$P_1$. giving $Tr P_1 P_2 P_2 S$. Then the property $P_2 P_2=P_2$
is used to obtain the first term in the numerator of the second line.
The second term in the numerator of the first line gives, by means of a
similar treatment, the second term in the numerator of the second line.
The two terms in the denominator are treated in the same way. This give line
two. Then a simple addition in the numerator, another one in the denominator,
gives the third line.
The first line represents the probability of getting the answer `Yes'
to the question associated with $P_1$ under the condition
that $P_2$ is asked, but no information about the answer (to that question
in region 2) is included.
The third line represents what the probability of $P_1$ would have been
if no question had been asked in region 2. Thus the computation
shows that {\it just asking} the question in region 2 (i.e., asking the
question, and adding the properly weighted contributions of the two possible
answers) does not affect the probability of obtaining
the answer `Yes' to question $P_1$ in region 1.
In this sense, the process of `just asking the question' associated with
$P_2$ is {\it macro}local; it has no instantaneous effects outside region
occupied by the body-brain b of participant 2.
However,{\it Answering} this question means keeping one of the two terms and
leaving out the other. But in that case the cancellations leading to the
macrolocality property derived above no longer occur. Thus {\it Answering} the
question is not macrolocal! It is globally nonlocal.
\noindent {\bf 4. The Quantum Zeno Effect}
In this theory the main effect of mind on brain is via the
Quantum Zeno Effect, which I shall now describe, and prove.
Suppose the initial state is PS(t)P, and that the question associated with P
is repetitiously repeated. If these questions are posed at intervals
$\Delta t$ then equations (2.4) and (2.2) give
$$
S(t+\Delta t) = P \exp (-iH\Delta t) PS(t)P \exp (+iH\Delta t) P
$$
$$
+ (1-P) \exp (-iH\Delta t) PS(t)P \exp (+iH\Delta t) (1-P). \eqno (4.1)
$$
If $\Delta t$ is small on the scale of the characteristic times for
$P\leftrightarrow (1-P)$ transitions to occur then in the terms where
$\exp (\pm iH\Delta t)$ is sandwiched
between a $P$ and a $(1-P)$ one can use the approximation
to it, $1\pm iH\Delta t$. But then the contribution from the unit term,
`one', drops out, by virtue of the equation $P(1-P)=(1-P)P=0$. Thus only
the single term $\pm iH\Delta t$ survives, Hence one sees that
every term that contributes to the $P \leftrightarrow (1-P)$ transition
occurs multiplied by at least {\it two} powers of $\Delta t$. But then these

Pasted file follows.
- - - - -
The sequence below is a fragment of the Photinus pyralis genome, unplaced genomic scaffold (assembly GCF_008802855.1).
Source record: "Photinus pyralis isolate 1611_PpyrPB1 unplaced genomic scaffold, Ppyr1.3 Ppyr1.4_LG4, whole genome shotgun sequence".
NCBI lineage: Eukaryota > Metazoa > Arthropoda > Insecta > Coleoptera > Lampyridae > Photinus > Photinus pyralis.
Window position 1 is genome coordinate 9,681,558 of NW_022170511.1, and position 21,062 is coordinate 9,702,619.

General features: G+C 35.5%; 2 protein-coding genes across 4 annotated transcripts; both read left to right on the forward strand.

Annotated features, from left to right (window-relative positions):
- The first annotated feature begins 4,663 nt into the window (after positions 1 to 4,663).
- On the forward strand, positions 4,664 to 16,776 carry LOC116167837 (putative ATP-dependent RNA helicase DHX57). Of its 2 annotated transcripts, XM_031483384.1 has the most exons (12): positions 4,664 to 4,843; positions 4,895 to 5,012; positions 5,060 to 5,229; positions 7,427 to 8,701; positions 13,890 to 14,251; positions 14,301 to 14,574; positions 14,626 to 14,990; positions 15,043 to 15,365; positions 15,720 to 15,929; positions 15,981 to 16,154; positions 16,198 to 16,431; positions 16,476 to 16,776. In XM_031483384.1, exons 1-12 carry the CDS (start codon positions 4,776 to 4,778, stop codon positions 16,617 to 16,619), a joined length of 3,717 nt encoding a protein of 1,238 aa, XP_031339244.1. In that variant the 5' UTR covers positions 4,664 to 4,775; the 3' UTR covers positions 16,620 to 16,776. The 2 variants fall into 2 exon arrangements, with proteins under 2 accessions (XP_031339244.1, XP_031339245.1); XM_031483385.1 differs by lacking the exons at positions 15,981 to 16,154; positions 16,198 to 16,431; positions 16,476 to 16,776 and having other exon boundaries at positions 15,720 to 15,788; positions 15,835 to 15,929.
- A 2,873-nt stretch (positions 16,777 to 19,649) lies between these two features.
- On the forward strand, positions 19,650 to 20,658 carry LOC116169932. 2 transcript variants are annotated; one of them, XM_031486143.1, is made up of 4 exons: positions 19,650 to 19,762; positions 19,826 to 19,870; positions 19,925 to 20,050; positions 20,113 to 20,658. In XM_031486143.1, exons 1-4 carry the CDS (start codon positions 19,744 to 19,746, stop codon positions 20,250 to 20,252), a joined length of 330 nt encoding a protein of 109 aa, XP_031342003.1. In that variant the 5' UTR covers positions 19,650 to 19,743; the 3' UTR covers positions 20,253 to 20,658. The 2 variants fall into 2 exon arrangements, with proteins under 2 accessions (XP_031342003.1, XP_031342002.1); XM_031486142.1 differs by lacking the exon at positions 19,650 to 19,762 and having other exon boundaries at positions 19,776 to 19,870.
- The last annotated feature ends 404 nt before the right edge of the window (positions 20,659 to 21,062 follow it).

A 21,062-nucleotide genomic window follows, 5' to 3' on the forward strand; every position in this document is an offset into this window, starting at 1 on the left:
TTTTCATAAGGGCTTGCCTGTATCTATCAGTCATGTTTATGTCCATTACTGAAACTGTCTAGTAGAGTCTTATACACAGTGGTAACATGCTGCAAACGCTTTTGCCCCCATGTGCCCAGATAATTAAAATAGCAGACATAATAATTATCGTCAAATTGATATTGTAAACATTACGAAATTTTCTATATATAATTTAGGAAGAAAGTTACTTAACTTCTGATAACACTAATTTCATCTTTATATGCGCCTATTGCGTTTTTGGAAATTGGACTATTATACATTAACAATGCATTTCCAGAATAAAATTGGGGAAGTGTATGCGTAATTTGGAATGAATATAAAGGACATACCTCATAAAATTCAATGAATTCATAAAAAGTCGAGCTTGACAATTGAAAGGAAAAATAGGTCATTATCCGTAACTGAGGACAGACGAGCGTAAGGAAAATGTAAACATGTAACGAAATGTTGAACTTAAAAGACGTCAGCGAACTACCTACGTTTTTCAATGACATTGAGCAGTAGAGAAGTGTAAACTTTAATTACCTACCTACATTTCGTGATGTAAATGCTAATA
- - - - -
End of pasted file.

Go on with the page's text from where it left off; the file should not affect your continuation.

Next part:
$ P\leftrightarrow (1-P)$ transition terms drop out faster than the
other terms when one decreases $\Delta t$ by increasing the rapidity at
which questions are asked.
This is the Quantum Zeno Effect: if rate of asking the questions is
increased then the state tends to get trapped in the subspace that is
already in,
This effect is sometimes facetiously called the ``watched pot'' effect.
According to the old adage ``A watched pot never boils'', attending
intently to whether the water is boiling prevents it from boiling.
Similarly here, rapid-fire questioning effectively replaces the
Hamiltonian $H$ by $PHP+ (1-P)H(1-P)$: the other two terms,
which give the $P\leftrightarrow (1-P)$ transitions, tend to be
suppressed by rapid-fire `Askings'
This derivation shows that the Quantum Zeno Effect (QZE) is just as
effective for a statistical mixture S(t) of quasi-classical states as
for any other state: environmental decoherence does not eradicate
or weaken this particular quantum effect, which arises basically
from the reduction mechanism.
The only power given to the mind by this theory is the power to choose
the questions P, and the times at which they are asked. And the only
macroscopic dynamical effects of these choices thus far identified
are the consequences produced by the Quantum Zeno Effect. This effect
is merely to keep the brain activity focussed on a question for longer than
it would stay focussed if quantum effects were not present. This focussing
of attention is increased by increasing the rate at which the questions are
asked. It is reasonable to suppose, or propose, that this rate can be
increased by mental effort. Then mental effort can, by virtue of the
Quantum Zeno Effect, keep attention focussed.
\noindent {\bf 5. Explanatory Power}
Does the theory described above explain anything?
Consider the following passage from ``Psychology:
The Briefer Course'' by William James [7]. In the final
section of the chapter on Attention he
writes:
``I have spoken as if our attention were wholly
determined by neural conditions. I believe that the array of {\it things}
we can attend to is so determined. No object can {\it catch} our attention
except by the neural machinery. But the {\it amount} of the attention which